Interpretation, analysis, explanation, inference, self-regulation, problem-solving, and open-mindedness are the critical thinking skills that students are required to acquire. Students seriously lack the last two. Logically connecting ideas, evaluating arguments, solving complex social problems need to be practised throughout their academic years, which are tactfully being neglected by colleges to make room for more commercial subjects.

Accumulation of information is not as important as knowing how to utilize that info to explain and convey the deductions that a student should be able to construct. Employers are specifically looking for skills that an automated system can’t do. Gathering data, filling out spreadsheets are the jobs of the past and are being replaced by computer programs. What an employee is expected to do is analyse the results and explain them profoundly.

Critical thinking as a professional is required to:

  • Improve decision making.
  • Be happier at the workplace.
  • A well-informed critical thinker is an asset to the employer and company.
  • The knowledge economy is strengthened by critical thinkers.

The aspect of critical thinking helps the company judge its employees based on their productivity and not by billable hours.

Critical thinking skills can be practised and mastered by playing brain games, maintaining a journal, writing essays, researching certain topics, reading, and doing group tasks.

4. Technical Skills Profoundness:

Admit it, students nowadays are more knowledgeable and trained in technical aspects than their previous generation. To build the technical skills, they have invested all their time and talents in the college education, which left them with a lot to catch up on social skills.

Technical skills are pretty much all that a company needs in 2021. To program the automation, you need a technical person. To solve the bug your program is facing, you need an analyst. To generate a huge amount of data, you need a data scientist. But, with that kind of knowledge, students now are being less empathetic towards other employees due to their lack of communication skills, which is detrimental to working in a team project.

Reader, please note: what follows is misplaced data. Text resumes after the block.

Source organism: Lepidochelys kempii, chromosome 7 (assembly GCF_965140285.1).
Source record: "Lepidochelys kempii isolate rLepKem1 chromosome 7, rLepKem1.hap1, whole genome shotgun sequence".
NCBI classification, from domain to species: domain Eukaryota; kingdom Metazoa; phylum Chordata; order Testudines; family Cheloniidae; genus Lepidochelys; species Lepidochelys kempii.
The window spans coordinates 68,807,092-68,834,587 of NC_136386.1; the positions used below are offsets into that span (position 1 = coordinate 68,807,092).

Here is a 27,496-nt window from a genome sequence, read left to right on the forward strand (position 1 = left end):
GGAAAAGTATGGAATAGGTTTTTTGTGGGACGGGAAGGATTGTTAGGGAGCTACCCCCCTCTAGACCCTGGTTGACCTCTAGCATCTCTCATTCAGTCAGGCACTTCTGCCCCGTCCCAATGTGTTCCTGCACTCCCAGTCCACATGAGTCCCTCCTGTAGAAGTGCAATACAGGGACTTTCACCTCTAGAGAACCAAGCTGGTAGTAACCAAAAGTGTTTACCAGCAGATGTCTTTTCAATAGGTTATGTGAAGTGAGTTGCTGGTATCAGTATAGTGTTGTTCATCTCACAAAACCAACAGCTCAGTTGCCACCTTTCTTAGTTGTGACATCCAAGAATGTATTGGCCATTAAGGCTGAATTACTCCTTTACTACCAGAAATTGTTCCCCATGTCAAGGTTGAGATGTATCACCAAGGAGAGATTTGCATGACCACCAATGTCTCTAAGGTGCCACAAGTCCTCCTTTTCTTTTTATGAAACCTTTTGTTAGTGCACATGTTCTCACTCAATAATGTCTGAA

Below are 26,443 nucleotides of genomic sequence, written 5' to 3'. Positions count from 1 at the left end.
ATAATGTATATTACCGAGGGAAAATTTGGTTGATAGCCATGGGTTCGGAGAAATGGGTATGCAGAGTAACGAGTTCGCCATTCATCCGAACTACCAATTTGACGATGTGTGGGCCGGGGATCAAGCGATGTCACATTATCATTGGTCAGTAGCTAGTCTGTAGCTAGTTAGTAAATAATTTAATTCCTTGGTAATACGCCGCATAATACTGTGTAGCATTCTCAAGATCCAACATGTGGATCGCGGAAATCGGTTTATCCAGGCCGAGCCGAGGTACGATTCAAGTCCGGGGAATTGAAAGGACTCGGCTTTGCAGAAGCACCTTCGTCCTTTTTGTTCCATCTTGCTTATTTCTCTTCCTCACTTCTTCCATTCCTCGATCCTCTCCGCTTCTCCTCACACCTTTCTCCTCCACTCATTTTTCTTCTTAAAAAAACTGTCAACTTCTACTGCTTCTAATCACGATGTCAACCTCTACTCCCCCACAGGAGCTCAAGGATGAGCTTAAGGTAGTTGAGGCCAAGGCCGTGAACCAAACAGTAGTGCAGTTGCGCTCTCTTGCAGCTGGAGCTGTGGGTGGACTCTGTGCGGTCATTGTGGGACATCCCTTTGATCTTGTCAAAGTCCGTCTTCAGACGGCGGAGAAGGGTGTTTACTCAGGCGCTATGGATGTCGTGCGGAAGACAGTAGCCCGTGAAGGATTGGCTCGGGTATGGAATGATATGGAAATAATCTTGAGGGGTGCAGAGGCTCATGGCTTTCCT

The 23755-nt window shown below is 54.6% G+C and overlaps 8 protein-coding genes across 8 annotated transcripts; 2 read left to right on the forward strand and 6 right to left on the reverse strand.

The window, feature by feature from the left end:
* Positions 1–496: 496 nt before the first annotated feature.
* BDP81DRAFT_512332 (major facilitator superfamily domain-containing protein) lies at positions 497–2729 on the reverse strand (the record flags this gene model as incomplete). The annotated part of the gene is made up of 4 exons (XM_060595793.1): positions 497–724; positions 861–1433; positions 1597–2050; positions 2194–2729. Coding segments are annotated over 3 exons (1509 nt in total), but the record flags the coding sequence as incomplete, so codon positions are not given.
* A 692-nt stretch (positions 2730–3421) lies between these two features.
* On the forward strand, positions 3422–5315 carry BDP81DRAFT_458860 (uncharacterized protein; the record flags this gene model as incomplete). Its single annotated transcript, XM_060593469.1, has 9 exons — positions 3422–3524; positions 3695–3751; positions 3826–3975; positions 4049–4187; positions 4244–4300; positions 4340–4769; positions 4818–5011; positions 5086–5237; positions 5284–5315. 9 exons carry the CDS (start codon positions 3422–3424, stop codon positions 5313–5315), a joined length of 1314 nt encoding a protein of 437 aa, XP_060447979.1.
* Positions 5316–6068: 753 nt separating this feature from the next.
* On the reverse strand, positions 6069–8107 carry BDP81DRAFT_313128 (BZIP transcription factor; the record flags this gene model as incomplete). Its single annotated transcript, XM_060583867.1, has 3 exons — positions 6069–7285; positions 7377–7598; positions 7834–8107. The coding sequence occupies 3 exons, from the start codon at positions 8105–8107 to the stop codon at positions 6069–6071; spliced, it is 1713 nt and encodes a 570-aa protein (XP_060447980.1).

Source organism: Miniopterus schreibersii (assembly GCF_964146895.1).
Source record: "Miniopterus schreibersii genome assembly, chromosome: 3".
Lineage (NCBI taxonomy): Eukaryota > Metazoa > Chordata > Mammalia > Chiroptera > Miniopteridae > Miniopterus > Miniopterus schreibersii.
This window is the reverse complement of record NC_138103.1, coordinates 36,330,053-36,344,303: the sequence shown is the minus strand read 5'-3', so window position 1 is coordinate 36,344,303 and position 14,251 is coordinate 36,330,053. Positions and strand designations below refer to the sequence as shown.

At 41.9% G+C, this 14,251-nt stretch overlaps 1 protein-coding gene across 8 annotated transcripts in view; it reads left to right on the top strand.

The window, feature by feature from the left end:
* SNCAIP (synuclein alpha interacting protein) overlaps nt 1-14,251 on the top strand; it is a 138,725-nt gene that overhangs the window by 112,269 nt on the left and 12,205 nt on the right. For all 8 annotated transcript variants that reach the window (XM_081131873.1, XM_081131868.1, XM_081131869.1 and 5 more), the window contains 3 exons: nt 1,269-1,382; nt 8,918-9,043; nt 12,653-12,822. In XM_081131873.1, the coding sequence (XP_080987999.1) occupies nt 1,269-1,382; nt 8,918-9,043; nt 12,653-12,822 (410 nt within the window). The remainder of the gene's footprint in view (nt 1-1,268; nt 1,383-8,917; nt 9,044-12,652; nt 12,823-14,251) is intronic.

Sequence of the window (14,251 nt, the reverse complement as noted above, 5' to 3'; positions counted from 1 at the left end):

But, with the rising economy that depends solely on technology, employers are starting to care less about how a certain individual behaves in a workplace and are more inclined to implement a result-oriented approach. Despite the fact that your technical skills are much more important, having social skills improve the chances of promotion and appreciation in the workplace.

5. Driven by Passion and Not Money:

Students of today are now being driven by passion. They want tasks to engage them in learning and not get bored by the sheer repetitiveness of it. That’s what makes students less valued as full-fledged employees. They get bored easily.

Working in a professional place means being able to concentrate for a long period of time and doing what you are being asked for, even if it’s the only thing you dislike the most. Students, who are not driven by the monetary aspect, present the risk of quitting too early, looking for better jobs and more creative work.

When an employee leaves the company too early in their career, the employer is forced to reinitiate the hiring process to fill the vacancy, which costs both money and resources. That’s why employers are putting more pressure on student employees to accept a long term bond before employing them.

The Bottom Line

Students can work hard. Employers want them as full-fledged employees for their institution, but the absence of certain social skills and emotional aspects are making them look for individuals with experience. If you are a student, make sure that you address these issues before interning for your dream job. Rest assured, your skills aren’t outdated, they are just designed for a specific purpose.

Learn how to use them efficiently and rock on.